Emmy snubs 'Survivor,' Showtime
Some favorites not invited to the party
By JOSEF ADALIAN“Survivor” has been voted off of Emmy island -- and it’s not the only show that’s not feeling the love this year.
For the first time since the TV Academy launched a reality competition category in 2003, Mark Burnett’s CBS skein has not been nominated in the category. Voters appeared to have subbed in Bravo’s “Top Chef,” which is making its first appearance in the competish.
Despite being credited with launching the reality competition boom in 2000, “Survivor” has never won the Emmy for reality competition. Another CBS skein -- “The Amazing Race” -- has snagged the statuette each of the past four years.
Burnett wasn’t alone in feeling jilted by Emmy.
Expectations were low at Universal Media Studios-produced “Friday Night Lights,” with an outstanding drama nom considered a longshot. But the complete snubbing of the cast--particularly leads Connie Britton and Kyle Chandler -- is a major disappointment. Peacock skein did manage to get nominated for helmer Peter Berg’s direction of the pilot.
“It’s incredibly rare for first year shows to get nominated,” said Universal Media Studios prexy Katherine Pope, saying she was happy to see Berg nommed and the show’s casting director recognized.
“I feel confident we’ll get a best drama nomination next year,” Pope added.
Some other Emmy disappointments:
n Showtime’s lavish period drama “The Tudors” didn’t land any major noms, despite good ratings and great reviews. Cabler also had to be bummed that Mi-chael C. Hall didn’t land a nom for his much-praised perf in “Dexter.”
Cabler’s entertainment chief, Bob Greenblatt, said he was happy that of the seven shows his net had in the running, five got some sort of recognition.
“Would we have liked to have more significant nominations for the cast of ‘Dexter’ or the writers of all our shows? Absolutely,” he said. “That said, we’re over the moon about how significantly we’ve been nominated.”
For the second consecutive year, “Lost” -- despite a jaw-dropping finale -- was nowhere to be found among the drama noms. Finale did get a writing nomination, and two cast members (Terry O’Quinn as Locke and Michael Emerson as uber-creepy Ben) got shout-outs.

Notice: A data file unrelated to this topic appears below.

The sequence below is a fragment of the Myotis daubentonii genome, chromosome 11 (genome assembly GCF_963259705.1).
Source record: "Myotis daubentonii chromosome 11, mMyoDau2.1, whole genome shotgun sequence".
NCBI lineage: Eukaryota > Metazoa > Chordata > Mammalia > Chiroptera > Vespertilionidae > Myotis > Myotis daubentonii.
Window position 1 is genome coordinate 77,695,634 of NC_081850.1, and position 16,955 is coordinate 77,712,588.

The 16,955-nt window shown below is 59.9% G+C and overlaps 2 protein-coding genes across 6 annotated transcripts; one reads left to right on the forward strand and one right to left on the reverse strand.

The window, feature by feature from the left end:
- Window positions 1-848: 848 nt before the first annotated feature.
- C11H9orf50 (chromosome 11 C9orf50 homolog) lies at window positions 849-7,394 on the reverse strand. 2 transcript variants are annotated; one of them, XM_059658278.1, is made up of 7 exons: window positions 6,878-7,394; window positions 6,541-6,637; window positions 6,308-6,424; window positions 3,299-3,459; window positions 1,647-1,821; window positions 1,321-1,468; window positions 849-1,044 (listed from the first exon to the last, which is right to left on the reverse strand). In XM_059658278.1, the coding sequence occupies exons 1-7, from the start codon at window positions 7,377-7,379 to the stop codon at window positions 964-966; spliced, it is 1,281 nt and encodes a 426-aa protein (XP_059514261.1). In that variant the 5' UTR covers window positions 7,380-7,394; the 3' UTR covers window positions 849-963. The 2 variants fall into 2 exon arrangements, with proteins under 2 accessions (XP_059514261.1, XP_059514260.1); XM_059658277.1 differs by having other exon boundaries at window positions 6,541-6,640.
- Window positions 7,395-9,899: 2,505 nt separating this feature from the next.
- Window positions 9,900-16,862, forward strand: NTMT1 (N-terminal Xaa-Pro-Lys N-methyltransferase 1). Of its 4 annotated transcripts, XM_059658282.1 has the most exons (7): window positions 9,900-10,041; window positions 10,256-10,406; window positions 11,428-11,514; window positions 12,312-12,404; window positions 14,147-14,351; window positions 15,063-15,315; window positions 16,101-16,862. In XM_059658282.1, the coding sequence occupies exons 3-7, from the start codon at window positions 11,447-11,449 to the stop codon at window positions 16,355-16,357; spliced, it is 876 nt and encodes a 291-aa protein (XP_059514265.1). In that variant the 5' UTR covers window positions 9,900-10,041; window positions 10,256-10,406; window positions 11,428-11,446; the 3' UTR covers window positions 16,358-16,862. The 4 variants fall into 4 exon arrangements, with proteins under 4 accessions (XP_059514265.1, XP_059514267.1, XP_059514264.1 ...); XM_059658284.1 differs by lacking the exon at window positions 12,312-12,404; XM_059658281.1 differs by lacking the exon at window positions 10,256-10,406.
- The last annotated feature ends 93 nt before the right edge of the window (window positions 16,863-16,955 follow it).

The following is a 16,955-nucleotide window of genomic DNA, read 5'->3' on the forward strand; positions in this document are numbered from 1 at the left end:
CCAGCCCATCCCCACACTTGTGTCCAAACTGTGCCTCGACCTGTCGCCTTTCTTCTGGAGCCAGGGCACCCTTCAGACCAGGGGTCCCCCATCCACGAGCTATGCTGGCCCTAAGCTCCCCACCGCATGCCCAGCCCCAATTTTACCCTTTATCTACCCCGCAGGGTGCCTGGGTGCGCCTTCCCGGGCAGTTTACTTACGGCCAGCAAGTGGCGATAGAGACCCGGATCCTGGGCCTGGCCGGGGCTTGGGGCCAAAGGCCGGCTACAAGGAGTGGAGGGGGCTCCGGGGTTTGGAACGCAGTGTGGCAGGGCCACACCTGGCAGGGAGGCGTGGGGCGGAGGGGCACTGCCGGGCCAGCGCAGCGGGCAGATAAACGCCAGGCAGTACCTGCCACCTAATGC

It was a bad day at FX, which fell to just three noms (down from eight last year). Voters weren’t too impressed with new shows “The Riches” and “Dirt,” and “The Shield”
FX topper John Landgraf said he didn’t view Thursday’s noms as a “snub,” pointing out the rarity of a basic cabler grabbing actor and actress noms in the same year (“Rescue Me’s” Denis Leary and Minnie Driver in “The Riches”).
“My understanding is that FX wasn’t well-represented in the pre-noms -- amazingly I don’t think ‘The Shield was in the top 10’ -- but we did well at the blue-ribbon nominating stage,” he said via email. “This tells me our issue is in the voting process that leads to pre-noms. We are a small network with less than two dozen votes among our employees, so unless you believe that thousands of executive academy members are only voting their aesthetic conscience, we probably start many, many votes behind our larger broadcast, pay and basic cable competitors.”
“How I Met Your Mother’s” producing team were feeling awesome over their show’s first acting nom, snagged by Neil Patrick Harris. But Emmy con-tinues to make the “HIMYM” team wait for it in the outstanding comedy, writing and directing categories.
Crix kvelled over HBO’s “Deadwood” and “The Wire,” but Emmy yawned. Former skein got several tech noms, but despite the Academy’s love affair with oaters, the show was snubbed in major categories this year. And “The Wire” once again got zip.
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